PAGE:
Now the scientists in our novel who wear the white hats must play catch up, big time. The heroine, Claire Ashe, is an immunobiologist who's spent her budding career trying to uncover the reproductive secrets of TB in hopes of developing a viable vaccine. She's leading the team tasked with finding an antidote to the deadly TB strain created by the man who solved the scientific puzzle she failed to unravel – and used the knowledge to kill rather than cure.
Why choose a brainy female as our heroine? Because we believe in promoting women in science. You might not know this, but even though women represent about 60% of college graduates in the U.S., men represent about 60% of those in science. Since women are over 50% of the U.S. population, it's time we took advantage of all the female brainpower out there to keep our science position in the world. Unbelievably, a UNESCO report indicates 13 Muslim countries produce a higher percentage of women science graduates than the U.S.
We'd served with women like Claire on deadline driven international teams, so we knew what she was up against as team leader. This allowed us to populate our pages with a group of the best and brightest – and endow them with appropriately cantankerous personalities. But the scientific team assembled in Risking the World needed to be equipped with the right weapons to fight back – and nanotechnology fit the bill.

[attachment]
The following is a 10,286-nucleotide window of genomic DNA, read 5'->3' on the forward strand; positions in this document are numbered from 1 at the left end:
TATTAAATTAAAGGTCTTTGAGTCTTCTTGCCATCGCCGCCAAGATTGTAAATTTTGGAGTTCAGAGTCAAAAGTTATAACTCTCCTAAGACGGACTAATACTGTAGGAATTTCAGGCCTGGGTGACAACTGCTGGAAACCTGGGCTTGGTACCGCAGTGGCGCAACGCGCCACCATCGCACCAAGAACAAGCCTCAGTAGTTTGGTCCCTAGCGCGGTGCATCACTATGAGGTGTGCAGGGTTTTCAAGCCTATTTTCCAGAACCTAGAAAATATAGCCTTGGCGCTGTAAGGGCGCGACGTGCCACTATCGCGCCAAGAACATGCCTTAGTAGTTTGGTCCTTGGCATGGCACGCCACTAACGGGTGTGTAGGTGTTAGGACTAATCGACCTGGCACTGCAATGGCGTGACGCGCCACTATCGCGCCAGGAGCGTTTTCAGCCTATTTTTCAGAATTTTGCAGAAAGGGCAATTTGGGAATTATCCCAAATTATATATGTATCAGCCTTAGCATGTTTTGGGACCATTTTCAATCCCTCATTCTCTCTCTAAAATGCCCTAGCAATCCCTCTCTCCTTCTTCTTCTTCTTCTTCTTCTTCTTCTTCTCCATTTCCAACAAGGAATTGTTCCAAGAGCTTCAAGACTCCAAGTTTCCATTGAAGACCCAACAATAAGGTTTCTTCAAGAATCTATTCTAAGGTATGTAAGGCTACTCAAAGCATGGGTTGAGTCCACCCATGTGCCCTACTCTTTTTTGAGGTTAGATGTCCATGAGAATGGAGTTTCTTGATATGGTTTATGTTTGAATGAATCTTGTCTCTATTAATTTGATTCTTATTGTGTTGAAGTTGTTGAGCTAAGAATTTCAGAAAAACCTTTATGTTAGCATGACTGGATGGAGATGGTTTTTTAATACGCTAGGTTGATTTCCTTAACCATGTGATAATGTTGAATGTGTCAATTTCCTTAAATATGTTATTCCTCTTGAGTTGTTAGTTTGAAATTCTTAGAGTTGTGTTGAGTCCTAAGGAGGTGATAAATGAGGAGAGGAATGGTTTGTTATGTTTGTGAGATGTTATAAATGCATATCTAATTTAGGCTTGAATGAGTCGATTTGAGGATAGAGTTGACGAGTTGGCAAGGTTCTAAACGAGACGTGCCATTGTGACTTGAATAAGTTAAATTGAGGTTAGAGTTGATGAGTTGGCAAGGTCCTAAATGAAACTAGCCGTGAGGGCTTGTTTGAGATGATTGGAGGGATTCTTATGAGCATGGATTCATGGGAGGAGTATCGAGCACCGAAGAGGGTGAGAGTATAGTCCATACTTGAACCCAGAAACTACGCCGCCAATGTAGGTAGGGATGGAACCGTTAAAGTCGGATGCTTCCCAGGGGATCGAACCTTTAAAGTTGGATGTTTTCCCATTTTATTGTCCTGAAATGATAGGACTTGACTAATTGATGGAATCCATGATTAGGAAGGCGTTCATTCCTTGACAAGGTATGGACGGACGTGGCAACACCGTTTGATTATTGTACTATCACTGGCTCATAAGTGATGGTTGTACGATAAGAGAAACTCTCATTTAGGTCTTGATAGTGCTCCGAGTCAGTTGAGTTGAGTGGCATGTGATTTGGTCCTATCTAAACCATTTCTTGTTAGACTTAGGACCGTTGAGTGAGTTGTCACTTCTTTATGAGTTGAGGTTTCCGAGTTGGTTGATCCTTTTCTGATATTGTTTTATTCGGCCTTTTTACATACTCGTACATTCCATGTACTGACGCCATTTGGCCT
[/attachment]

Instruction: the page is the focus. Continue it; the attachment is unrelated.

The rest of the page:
Nanotechnology has garnered multiple Nobel prizes in recent years. It refers to techniques in which scientists manipulate matter on the atomic and molecular levels to create wholly novel structures not found in nature. Whoa, you say, that sounds scary. Except, of course, it's not at all scary to the scientists involved, who've named one of their earliest creations 'Bucky Balls' after Buckminster Fuller, the inventor of the geodesic dome. But Bucky Balls become scary to Claire Ashe when she sees how her nemesis has used them.
Of course, we've only touched on the science research here, but other research was required for our villain, whose motivation lay within the world of the personal. Even while plotting to unleash his TB bioweapon on children in Paris, London Tel Aviv, and New York, he remains obsessed with reconstituting his grandfather's antique weapon collection, which was confiscated after he was murdered when the Shah of Iran was deposed. Research relating to this weapon collection came from the epic Persian poem, Shahnameh, as well as collections detailed in books and visited by us at the Wallace Musuem in London.
In the age of the crusades, European armorers struggled to create swords that could stand up against the watered steel blades forged by their Persian foes. In Risking the World, evil scientists use nanotechnology to create a protective shell for their lethal TB. Claire's team, seeking a cure, uses it to penetrate those defenses. Scientists such as Claire are the modern day armorers, waging war at the molecular level on our behalf.
We hope you take a risk on Risking the World by Dorian Paul. It is available through Amazon.com as an eBook and trade paperback. For more information about us, and the science behind Risking the World, visit our website at www.dorianpaul.com.
Risking the World is available in print and ebook format from Amazon.com. Your purchase of Risking the World helps support TB research via contributions by Dorian Paul, who donates a portion of the revenue from book sales to organizations fighting this deadly disease.